Three pairs of eyes bore into Olson and her colleague Eduardo Serafín as they give a lesson on filmmaking to a youth group of 14- to 18-year-olds in Glasgow, Scotland, as part of a research project. The year is 2009.
While Serafín explains the process behind storyboarding scenes, Olson notices one participant lose her focus. Arms crossed, she stares off into the corner of the too-small room. Olson walks over to where she’s seated.
“Hey — are you okay? What’s going on?” Olson whispers.
“You guys don’t understand it,” the young woman says. “I was up for half the night last night because my mom was having a seizure and my sister was upset. And then I had to go to school and sit there and pretend like everything’s normal. Then I came here, and you are treating it just like it’s school again. I’m a young carer. I can’t have any more of this.”
Olson pauses for a moment — and then quickly shifts gears and rallies the group, leading them to a nearby shop and playground. She lets them mingle and take in the fresh air. They are still kids, after all.
“That girl was just 16 years old,” Olson remembers. “I was really quite naive, at that time, about what young people were doing as caregivers. Some of those I worked with in Scotland were losing a lot of sleep to help out a parent. Others spent countless hours in hospitals. From then on, I began doing a lot more listening. And I learned so much from them.”
Across the pond
For more than 20 years, the United Kingdom has recognized youth caregivers as a demographic. This means that any government organization there must ensure the protection of caregiver rights, with supports like better transportation, counseling services, and even the option to attend camp. Today, upon request, U.K. social workers will visit the homes of these kids to perform a “young carer needs assessment” to identify ways to assist the family.
The European Union is currently pushing for more collaboration and communication with youth caregivers in regards to legislation and research.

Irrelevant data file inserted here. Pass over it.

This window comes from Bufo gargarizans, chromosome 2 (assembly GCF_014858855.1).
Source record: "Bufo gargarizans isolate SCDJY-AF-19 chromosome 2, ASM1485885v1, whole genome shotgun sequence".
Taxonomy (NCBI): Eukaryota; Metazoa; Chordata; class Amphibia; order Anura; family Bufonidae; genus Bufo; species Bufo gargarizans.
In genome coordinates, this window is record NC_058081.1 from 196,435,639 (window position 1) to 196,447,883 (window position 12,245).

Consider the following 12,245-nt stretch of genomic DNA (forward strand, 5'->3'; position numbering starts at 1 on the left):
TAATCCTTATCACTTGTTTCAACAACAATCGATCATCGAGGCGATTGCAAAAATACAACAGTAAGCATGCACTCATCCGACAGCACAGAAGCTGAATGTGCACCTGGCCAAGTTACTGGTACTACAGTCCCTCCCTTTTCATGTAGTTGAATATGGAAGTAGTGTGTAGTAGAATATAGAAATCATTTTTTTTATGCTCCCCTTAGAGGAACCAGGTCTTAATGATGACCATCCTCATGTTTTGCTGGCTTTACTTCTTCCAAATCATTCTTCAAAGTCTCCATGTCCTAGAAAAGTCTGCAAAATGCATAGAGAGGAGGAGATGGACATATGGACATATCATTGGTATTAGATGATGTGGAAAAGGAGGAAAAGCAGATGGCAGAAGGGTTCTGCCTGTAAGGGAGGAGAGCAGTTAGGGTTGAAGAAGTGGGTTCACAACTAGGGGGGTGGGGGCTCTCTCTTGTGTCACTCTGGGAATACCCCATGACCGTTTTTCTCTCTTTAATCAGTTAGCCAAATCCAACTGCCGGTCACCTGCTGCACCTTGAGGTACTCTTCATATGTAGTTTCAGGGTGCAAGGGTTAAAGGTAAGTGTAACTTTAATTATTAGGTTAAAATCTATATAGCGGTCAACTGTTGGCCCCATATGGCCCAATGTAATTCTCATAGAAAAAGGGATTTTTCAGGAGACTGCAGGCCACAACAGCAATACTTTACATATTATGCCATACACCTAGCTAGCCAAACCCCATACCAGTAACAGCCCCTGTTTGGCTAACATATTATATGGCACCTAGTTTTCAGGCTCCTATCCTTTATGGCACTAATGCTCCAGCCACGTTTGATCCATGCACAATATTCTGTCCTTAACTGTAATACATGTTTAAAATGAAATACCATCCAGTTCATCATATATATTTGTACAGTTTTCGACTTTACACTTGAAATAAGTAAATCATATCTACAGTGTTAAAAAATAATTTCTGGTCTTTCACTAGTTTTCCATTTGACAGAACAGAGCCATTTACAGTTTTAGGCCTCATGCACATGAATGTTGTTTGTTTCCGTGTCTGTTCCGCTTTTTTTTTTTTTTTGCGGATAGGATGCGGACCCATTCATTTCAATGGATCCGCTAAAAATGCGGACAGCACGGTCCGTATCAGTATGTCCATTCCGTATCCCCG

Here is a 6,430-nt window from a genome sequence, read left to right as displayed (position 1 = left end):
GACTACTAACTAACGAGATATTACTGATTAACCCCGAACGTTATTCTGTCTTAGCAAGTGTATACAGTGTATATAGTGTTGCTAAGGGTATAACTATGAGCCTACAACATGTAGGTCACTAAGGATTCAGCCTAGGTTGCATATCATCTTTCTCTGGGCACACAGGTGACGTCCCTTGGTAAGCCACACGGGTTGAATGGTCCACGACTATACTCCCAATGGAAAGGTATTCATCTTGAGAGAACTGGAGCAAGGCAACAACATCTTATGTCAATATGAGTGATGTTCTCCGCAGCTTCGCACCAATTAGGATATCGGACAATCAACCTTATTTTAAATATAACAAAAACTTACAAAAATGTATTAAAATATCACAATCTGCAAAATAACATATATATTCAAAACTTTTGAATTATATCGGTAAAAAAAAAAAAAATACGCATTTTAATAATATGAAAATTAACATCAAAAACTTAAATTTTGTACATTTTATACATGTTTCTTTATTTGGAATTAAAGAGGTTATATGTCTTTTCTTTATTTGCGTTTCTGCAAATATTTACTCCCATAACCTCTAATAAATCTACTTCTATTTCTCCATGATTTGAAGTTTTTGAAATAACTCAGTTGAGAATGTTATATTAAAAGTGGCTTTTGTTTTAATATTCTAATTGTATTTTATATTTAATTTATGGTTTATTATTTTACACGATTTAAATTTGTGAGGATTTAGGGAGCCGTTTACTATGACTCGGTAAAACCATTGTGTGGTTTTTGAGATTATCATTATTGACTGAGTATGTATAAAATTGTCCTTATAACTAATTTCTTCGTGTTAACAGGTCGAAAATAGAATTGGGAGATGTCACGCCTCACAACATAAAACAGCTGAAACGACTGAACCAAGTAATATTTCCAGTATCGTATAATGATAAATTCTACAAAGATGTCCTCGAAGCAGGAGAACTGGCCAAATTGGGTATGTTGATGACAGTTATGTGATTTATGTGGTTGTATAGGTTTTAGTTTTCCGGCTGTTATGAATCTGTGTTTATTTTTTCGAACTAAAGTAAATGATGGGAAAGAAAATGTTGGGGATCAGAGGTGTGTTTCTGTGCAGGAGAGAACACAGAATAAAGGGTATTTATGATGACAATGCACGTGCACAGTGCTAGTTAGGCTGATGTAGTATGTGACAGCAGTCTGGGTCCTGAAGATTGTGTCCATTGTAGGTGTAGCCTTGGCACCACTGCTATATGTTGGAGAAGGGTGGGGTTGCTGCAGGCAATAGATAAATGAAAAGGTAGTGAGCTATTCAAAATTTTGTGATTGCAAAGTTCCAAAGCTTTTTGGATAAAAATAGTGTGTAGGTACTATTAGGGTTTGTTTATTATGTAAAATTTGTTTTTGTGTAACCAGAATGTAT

But the United States isn’t there yet.
After coming to UNC in 2011, Olson reached out to the Triangle J Area Agency on Aging. After spending three years working with youth caregivers overseas, she was surprised to learn that very few groups here knew about this population. In her continued search for fellow advocates, she eventually discovered the American Association of Caregiving Youth, led by Connie Siskowski — not only the organization’s founder and president but a former youth caregiver, as well.
Olson and Siskowski have since collaborated on multiple projects including the abovementioned Bookend Caregiving Project and the Caregiving Youth Research Collaborative, a network that seeks to support advances in research and practice for youth caregiving in the United States.
Now, the duo is in talks with other collaborators to undertake a national prevalence study, more than ten years after the first — and only — national study was conducted.
“It’s very difficult to fund, and it’s very difficult to conduct,” Olson points out. “But our current data is more than 10 years out of date and, during that time, we’ve had some dramatic changes in our population.” As the baby boomers age, for example, more and more children and young adults care for grandparents and older relatives — something called bookend caregiving. Olson believes this disproportionately affects low-income and immigrant families, in particular.
The Bookend Caregiving Strategic Advisory Board has also been developing a paper to communicate to the state and region what bookend caregiving is. What does it mean when we hav
e families where young people are providing care for aging adults? The collaborative effort will create a tool that helps answer this question.
Someone to talk to
When Olson asks adults who cared for family members during their childhood what they wish people would have done differently when they were children, the answer is always the same: “I wish someone just would have asked me about it. I wish someone would have acknowledged what I did.”